As Saskatoon grew, the large supermarkets moved out to the suburbs, leaving older neighbourhoods, such as Riversdale, without a grocery store. For 13 years, local residents, who often didn’t own a car, didn’t have easy access to fresh fruit and vegetables.
Good Food Junction: Fresh Fruit and Vegetables
That’s no longer the case. Good Food Junction opened in September 2012, and the first thing you see when you enter the store is a display of fresh fruit and vegetables.
It’s not a big grocery store, but it has an ample supply of local vegetables (carrots, potatoes, beets, cabbage from the Milden Hutterite Colony), fresh bread made by local youth at Three Sisters/Nestor’s Bakery, a dairy and a meat section, as well as a variety of dried goods.
“Gene Dupuis, the owner of Prairie Meats, is so community-minded – he’s done an awesome job,” says Ralph Winterhalt, the manager of the Good Food Junction. “He vacuum packs all our meat so that it will have a longer shelf life.”
Good Food Junction is very much a part of the local neighbourhood. They supply Root Down Workers’ Cooperative as well as a local day care and many other community organizations. Ralph also hires local residents as much as possible.
Apart from this one restriction, customers are encouraged to fill in a request sheet at the tills or let Ralph know if they don’t see what they are looking for. “We’ve brought in products like feta cheese, unsweetened soy milk and gluten-free rice flour at customer’s request,” says Ralph. “We’ll try and meet every request, within reason as we only have limited space.”
Ralph used to own Ralph’s Confectionaries, and he built four out of five of the stores from the ground up, so he knows his way around establishing a business. He’s also a long-time supporter of Station 20 West. Starting out as a volunteer on the advisory board, Ralph went on to become the Business Development Manager for the Good Food Junction, Project Manager for Station 20 West, and now Manager of the Good Food Junction.
I hadn’t realized that there would be a restaurant at Station 20 West until I met Roman Goodheart, the chef and manager, at a Slow Food Saskatoon event, and he invited me to drop by and visit.
The CHEP Café offers healthy, affordable food that local people will enjoy eating. They hire entry-level workers, providing them with the training they will need to apply for work in the food industry.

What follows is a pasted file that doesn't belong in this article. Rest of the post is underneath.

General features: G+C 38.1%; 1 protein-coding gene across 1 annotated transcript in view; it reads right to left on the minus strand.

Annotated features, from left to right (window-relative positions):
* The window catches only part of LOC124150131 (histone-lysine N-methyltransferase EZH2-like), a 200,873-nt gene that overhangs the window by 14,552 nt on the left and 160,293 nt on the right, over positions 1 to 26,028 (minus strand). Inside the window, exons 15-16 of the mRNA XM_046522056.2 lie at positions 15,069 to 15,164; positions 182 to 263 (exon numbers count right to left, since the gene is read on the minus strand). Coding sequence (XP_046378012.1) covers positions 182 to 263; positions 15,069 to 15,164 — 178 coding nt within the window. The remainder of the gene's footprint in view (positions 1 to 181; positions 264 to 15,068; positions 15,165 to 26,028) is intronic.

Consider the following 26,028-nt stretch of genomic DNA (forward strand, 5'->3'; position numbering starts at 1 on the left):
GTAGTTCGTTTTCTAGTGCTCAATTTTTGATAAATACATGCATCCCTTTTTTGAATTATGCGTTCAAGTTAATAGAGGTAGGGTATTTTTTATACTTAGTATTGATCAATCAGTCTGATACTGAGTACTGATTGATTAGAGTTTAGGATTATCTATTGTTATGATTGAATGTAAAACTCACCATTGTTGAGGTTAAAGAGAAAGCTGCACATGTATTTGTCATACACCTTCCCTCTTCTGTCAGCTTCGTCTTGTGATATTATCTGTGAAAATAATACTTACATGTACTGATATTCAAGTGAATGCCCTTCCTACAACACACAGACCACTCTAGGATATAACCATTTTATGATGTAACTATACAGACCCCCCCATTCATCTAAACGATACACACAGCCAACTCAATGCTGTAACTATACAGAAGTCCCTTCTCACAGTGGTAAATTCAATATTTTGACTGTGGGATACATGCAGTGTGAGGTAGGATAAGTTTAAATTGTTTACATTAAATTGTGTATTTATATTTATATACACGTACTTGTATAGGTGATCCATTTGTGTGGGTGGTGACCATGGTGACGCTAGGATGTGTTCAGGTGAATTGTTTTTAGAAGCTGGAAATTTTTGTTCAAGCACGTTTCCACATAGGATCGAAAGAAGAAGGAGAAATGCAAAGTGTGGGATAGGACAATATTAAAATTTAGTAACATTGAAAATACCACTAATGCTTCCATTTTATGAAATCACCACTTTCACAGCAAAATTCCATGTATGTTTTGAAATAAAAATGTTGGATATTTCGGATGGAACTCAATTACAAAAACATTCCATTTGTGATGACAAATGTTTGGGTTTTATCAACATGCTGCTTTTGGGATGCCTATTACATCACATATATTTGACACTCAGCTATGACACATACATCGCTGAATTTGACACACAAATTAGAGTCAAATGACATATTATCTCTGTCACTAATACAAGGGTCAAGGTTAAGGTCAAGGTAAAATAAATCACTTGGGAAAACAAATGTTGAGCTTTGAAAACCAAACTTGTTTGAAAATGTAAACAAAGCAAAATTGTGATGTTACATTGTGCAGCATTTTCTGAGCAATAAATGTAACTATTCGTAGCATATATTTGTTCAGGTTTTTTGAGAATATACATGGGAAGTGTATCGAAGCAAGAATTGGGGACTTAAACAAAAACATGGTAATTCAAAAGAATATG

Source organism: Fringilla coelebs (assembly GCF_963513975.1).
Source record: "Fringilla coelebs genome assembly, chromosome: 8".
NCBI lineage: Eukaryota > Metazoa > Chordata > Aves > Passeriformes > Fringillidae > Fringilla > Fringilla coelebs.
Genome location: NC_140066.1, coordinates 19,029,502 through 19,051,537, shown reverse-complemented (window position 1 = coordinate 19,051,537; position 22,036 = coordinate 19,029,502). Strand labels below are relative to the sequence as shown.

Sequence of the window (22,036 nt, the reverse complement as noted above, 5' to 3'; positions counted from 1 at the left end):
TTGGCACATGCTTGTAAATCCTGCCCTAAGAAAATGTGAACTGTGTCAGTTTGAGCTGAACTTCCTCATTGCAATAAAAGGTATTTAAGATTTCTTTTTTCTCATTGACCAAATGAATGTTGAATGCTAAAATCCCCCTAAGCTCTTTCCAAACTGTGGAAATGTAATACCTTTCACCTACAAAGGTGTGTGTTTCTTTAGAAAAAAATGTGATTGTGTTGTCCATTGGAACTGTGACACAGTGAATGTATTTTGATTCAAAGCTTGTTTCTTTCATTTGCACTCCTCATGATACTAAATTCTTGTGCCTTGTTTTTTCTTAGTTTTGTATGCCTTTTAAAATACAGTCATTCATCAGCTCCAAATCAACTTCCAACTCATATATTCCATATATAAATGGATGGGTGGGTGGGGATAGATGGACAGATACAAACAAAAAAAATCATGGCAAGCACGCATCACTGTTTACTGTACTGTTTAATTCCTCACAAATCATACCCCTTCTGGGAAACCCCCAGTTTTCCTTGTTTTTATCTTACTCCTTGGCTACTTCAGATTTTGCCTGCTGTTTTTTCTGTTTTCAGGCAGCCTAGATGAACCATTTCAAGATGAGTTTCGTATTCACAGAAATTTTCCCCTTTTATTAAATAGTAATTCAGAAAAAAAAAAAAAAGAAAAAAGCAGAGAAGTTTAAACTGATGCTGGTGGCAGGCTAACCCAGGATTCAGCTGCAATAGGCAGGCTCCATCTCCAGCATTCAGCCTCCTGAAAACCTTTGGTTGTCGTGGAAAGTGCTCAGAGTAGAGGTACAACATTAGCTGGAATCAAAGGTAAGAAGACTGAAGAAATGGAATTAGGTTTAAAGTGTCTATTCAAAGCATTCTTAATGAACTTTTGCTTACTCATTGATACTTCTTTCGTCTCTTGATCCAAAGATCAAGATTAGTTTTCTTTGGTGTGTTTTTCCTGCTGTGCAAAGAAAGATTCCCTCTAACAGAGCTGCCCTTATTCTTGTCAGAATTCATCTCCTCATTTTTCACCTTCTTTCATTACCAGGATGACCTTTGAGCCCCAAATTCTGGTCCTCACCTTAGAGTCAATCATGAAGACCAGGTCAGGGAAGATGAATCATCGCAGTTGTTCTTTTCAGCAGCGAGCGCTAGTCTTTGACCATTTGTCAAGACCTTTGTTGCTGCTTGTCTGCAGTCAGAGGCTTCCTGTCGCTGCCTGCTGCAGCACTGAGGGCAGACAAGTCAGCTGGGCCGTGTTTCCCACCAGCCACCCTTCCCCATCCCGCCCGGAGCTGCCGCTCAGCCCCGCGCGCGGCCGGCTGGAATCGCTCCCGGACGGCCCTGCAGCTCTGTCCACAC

As CHEP Good Food Inc.’s first social enterprise initiative, the café has a triple bottom line. Their success will be judged based on their social and environmental achievements as well as their economic success.
menu but tasty with fresh soup and sandwiches daily and a variety of salads, cookies and muffins.
We sampled the black bean and fresh veggie sandwich, and it was delicious.
The soups are packed with vegetables, and the baking is made with 50% whole wheat flour. Soup is $3.00 while wraps are $6.50 (Black Bean, Roasted Corn and Salsa or Fresh Veggie & Goat Cheese). Cookies are only $1.00.
Roman hopes that catering will eventually contribute 70% of sales in order to help cover the costs.
There are 22 seats in the restaurant which has large windows overlooking 20th Street. Artwork will be provided by the artists who participate in CHEP’s Art Auction.
Station 20 West has a zero waste policy, so the restaurant has recycling bins for cans, plastic, trash and organic waste.
CHEP supports Saskatoon’s community gardens, and they just started a new one at Station 20 West last summer. Roman hopes that it will become a production-oriented garden so that he can use the fresh produce in the Café and teach kids how to garden.
Be sure to visit Saskatoon’s healthy food oasis on 20th Street. Enjoy a tasty lunch in the restaurant before picking up a few groceries in the Good Food Junction. You’ll be greeted with good food and smiles.
Photo Credit: Shelley Ballard McKinlay